This is the grave of Sarah Bagley.
Born in 1806 in New Hampshire, Bagley’s family was like many other New England families. They were farmers and owned a little mill to make extra money. New England farm families were almost by definition poor but middling at this time. The entire economy of New England was based around this, but it was getting harder as the large families and high child survival rates really clamped down on opportunities. Much of this was alleviated by people heading west, which had begun after the American Revolution and much of it by the Industrial Revolution, just beginning its transformation of the region when Bagley was born.
In 1835, Sarah Bagley, age 28, began work in the mills in Lowell, Massachusetts. Lowell was designed as a model city that would avoid the hellish conditions of English industrial cities, attracting solid American labor who would be uplifted by living there. Much of this mill labor was already done by women, but for young women from rural New England, this was seen as an opportunity to see a bit of the world before marriage. The Lowell Mill Girls worked very hard and long days, but then they were used to that on the farms. What they weren’t used to was the heat, noise, and regimentation. Sure, they had the opportunity to see Ralph Waldo Emerson or Henry Wadsworth Longfellow give talks and they could publish their writings in the newspapers they made, but like with industrial labor throughout history, soon the workers started organizing to demand better conditions.
Bagley became politically aware and started working to reform the conditions. By 1840, she was publishing pieces in the Lowell Offering about the rare pleasures in the mills. She asked the Workingmen’s Convention in 1844, “When our rights are trampled upon and we appeal in vain to our legislators, what shall we do but appeal to the people? Shall not our voice be heard and our rights acknowledged here; shall it be said again to the daughters of New England, that they have no rights and are not subject to legislative action?” Bagley, who held many of the gender norms of her day, saw women as taking a subservient role to men in the overall labor movement, but also as agents who needed to stand up for themselves. Bagley believed women should operate within the women’s sphere of society that Victorian era reformers had created by the 1840s, staying at home if possible, but given that the reality of factory work degraded the morals of women, they also needed to speak out to protect themselves.
Bagley helped found the Lowell Female Labor Reform Association in 1844. Other mill towns such as Manchester, New Hampshire formed their own Female Labor Reform Associations. Bagley led a campaign to demand the Massachusetts government hold hearings about conditions in the mills. By 1845, 1,150 Lowell workers had signed petitions to demand the hearings, about three-fourths of them women. On February 13, 1845, Bagley’s organizing paid off and the state of Massachusetts held hearings on reducing the workday in the state’s textile mills to ten hours a day. Six women testified, including Bagley. She said, “The chief evil, so far as health is concerned, is the shortness of time allowed for meals. The next evil is the length of time employed.” Bagley and other women would use their perceived vulnerability as women to make the ten-hour argument. Said E.S., a Mill Girl, a shorter work day would lead “to the improvement of the condition of women in particular” that would allow them to become educated and then become better mothers. Bagley built on these arguments by arguing that Sunday work undermined women’s morality because they could not go to church. But in 1846, the Massachusetts legislature voted to reject the workers’ demands. Massachusetts prioritized the desires of employers over any form of social justice. However, the owners did agree to reduce the hours to eleven a day in 1853 as the women continued pressuring them. States did respond to pressure to pass ten-hour legislation, including New Hampshire in 1847 and Rhode Island in 1853, but these laws were ineffective and not enforced, a major problem in this era where even the federal government was small and weak.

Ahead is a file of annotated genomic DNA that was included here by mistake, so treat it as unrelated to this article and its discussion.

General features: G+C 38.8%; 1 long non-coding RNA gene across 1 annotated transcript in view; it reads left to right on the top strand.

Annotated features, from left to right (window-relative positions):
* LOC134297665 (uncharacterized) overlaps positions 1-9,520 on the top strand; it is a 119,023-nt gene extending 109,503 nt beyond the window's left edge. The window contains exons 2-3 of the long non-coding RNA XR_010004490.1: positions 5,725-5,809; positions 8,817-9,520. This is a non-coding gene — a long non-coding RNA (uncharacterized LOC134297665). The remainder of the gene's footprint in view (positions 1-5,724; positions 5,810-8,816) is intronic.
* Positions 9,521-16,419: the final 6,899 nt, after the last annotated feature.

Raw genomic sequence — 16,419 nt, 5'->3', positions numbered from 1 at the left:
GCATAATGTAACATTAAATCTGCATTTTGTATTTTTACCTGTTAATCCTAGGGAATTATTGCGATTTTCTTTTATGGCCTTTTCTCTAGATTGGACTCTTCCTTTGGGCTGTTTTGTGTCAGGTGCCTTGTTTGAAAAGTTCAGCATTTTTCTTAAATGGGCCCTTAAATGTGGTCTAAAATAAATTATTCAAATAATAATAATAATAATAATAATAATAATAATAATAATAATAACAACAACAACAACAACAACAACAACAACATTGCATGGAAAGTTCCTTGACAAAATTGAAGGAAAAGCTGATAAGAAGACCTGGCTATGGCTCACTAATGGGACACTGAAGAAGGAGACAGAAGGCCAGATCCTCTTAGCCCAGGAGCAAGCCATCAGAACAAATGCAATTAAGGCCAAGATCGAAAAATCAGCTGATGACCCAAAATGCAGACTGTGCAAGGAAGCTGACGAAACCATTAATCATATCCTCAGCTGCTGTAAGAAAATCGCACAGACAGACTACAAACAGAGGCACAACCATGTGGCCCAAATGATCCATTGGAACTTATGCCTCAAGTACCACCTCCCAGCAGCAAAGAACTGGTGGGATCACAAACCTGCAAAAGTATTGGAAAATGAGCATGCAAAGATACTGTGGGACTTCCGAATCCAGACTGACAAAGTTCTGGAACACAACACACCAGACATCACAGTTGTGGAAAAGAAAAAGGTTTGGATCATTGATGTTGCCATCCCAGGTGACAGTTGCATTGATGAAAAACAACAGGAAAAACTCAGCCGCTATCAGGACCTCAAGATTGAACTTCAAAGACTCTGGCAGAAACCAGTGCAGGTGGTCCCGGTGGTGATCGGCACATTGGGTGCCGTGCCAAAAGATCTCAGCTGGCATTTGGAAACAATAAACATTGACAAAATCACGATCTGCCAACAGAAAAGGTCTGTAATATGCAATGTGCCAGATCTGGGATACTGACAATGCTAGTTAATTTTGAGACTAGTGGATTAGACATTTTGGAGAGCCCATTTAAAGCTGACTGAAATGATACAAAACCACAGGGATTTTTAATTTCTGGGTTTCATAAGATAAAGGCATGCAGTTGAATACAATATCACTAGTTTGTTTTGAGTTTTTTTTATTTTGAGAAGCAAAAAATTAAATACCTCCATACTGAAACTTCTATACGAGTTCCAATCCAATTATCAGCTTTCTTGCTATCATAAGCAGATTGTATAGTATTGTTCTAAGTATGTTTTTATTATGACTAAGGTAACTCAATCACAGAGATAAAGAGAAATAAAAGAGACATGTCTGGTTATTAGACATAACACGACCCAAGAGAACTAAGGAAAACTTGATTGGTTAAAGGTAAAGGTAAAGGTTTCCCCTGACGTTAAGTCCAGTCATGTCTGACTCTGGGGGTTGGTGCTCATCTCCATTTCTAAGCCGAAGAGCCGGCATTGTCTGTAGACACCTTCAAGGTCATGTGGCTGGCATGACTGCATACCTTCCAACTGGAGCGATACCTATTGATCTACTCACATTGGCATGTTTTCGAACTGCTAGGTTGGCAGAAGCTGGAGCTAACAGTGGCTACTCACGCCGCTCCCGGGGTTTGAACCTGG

Bagley also became interested in women’s rights and was a big supporter of Thomas Dorr, who led Dorr’s Rebellion in Rhode Island against the anti-democratic elites who ran the state. She opposed the Mexican War, when the U.S. stole the northern half of Mexico to expand slavery. She was out of the mills by this point and worked as a telegraph operator for awhile. She did return to the mills briefly but then moved to Philadelphia to work with the Quakers heading a home to reform prostitutes. While there, she married James Durno, thus the name on the gravestone. In 1851, they moved to Albany to work as homeopathic physicians and they started a reasonably successful business in New York making and distributing herbal medicines, which at the very least probably wasn’t any less deadly than actual medicine of the era. Durno died in 1871 and was buried in New York. Bagley at some point moved back to Philadelphia, where she died in 1888.
Sarah Bagley is buried in Laurel Hill Cemetery, Philadelphia, Pennsylvania.
If you would like this series to visit more of the Lowell Mill Girls, you can donate here to cover the required expenses. Lucy Larcom, who wrote the wonderful A New England Girlhood, probably the best remembrance of the Mill Girls, is in Beverly, Massachusetts and Harriet Hanson Robinson is in Concord, Massachusetts. Previous posts in this series are archived here.